“As we make the next generation of advanced nuclear reactors a reality, it is also time to end our country’s stalemate on nuclear waste. Our bipartisan legislation will ensure the federal government finally fulfills its obligation to address the back-end of the fuel cycle. I thank my colleagues for once again coming together to lead on this important issue, and look forward to holding a hearing on this legislation in the near future.”

Original cosponsor Sen. Dianne Feinstein (D-CA) adds that the federal government has a responsibility to safely store nuclear waste

“The federal government has a responsibility to safely store nuclear waste and the surest way to make progress now is by finding sites that have the consent of their states and local communities. Our bill embodies the expert recommendations of the Blue Ribbon Commission for developing interim storage facilities and long-term repositories to consolidate the spent nuclear fuel that today is scattered across the country. After years of inaction, it’s time to finally take action to solve the issue of where to safely store our nuclear waste.”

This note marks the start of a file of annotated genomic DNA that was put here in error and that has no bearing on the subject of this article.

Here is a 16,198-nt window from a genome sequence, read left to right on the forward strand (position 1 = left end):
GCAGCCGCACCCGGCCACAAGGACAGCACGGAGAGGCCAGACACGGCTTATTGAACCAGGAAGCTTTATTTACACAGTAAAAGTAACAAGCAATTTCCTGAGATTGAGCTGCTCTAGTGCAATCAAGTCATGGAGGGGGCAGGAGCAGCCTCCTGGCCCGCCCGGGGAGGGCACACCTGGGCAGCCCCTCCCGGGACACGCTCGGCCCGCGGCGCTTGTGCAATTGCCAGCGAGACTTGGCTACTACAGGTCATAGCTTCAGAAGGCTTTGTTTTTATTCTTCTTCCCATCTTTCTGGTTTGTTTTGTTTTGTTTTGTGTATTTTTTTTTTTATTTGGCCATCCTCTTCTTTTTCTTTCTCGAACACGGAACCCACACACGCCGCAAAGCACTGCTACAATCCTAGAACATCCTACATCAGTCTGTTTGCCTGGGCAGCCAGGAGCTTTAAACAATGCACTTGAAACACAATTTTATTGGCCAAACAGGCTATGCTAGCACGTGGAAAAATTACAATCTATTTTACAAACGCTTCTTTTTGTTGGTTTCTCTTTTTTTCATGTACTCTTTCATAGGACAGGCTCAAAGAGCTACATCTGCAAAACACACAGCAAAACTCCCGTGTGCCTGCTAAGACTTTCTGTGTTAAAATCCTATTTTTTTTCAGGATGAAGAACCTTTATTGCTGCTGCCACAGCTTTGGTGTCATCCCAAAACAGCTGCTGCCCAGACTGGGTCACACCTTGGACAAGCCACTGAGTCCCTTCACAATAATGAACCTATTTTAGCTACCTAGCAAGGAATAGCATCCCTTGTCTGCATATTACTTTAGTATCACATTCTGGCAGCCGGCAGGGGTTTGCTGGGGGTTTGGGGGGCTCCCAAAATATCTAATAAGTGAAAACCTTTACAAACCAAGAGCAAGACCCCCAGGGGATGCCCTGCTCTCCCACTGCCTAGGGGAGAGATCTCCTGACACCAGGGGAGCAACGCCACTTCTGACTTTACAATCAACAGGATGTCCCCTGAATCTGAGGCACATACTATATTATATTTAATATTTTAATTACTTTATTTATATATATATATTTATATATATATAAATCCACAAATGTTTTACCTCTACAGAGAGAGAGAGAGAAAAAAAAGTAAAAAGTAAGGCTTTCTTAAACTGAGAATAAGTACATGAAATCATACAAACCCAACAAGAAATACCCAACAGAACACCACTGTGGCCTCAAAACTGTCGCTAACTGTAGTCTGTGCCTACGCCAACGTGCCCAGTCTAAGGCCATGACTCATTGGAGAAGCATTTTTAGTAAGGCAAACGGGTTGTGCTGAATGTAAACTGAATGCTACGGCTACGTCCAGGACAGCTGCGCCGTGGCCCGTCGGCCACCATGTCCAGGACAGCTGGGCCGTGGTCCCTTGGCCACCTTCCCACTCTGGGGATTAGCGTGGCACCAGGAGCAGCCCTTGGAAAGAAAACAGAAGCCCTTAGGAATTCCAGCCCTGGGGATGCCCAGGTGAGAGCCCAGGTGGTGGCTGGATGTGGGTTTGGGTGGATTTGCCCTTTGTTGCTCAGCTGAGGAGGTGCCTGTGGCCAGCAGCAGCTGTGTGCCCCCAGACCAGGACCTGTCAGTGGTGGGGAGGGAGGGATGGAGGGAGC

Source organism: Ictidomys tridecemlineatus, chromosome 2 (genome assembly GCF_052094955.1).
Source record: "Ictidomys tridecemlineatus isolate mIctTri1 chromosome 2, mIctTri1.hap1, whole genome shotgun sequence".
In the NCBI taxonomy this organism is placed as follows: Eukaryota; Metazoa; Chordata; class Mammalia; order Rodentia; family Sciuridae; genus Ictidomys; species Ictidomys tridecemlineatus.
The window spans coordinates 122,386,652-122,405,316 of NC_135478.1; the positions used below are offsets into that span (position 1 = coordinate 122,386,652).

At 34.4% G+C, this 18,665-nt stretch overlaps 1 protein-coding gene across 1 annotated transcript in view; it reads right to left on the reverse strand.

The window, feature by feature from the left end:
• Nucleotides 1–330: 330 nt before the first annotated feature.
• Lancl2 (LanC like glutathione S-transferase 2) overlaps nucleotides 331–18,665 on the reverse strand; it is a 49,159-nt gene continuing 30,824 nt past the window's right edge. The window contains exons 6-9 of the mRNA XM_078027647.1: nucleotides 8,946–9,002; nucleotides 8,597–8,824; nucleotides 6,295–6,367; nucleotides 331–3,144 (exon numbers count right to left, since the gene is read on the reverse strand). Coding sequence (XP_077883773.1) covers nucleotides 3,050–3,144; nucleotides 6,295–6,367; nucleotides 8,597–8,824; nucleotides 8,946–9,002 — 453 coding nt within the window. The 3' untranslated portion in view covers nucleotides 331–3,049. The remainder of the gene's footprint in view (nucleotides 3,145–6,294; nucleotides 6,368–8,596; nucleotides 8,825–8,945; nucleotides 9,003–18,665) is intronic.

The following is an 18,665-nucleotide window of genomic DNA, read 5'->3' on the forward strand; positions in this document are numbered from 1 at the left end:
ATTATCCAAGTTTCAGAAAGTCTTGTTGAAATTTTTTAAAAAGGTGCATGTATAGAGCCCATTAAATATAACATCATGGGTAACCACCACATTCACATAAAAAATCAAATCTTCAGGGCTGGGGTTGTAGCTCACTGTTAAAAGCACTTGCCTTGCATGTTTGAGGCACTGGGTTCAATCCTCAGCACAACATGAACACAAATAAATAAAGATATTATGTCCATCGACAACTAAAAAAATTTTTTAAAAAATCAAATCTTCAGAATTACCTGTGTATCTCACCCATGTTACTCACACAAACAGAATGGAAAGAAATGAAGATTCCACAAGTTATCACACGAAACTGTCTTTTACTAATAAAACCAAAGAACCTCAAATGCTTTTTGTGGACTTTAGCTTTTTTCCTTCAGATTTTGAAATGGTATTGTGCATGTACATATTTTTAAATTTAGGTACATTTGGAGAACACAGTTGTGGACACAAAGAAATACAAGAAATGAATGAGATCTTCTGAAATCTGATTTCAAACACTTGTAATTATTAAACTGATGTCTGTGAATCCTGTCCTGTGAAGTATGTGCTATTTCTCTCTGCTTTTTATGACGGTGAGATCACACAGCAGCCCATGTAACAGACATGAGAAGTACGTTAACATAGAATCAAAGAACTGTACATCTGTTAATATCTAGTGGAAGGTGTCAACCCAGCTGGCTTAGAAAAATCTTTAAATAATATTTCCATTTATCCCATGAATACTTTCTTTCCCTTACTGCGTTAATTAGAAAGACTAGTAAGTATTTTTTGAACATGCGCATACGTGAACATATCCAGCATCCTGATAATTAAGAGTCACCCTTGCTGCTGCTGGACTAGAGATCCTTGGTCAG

Maria Korsnick, President and CEO of the Nuclear Energy Institute (NEI), testified on this bill to the Senate Committee on Energy and Natural Resources on June 27, 2019. Korsnick noted that the nuclear energy developments since this bill’s first introduction in 2013 have made federal government action on nuclear waste storage even more pressing now than they were six years ago: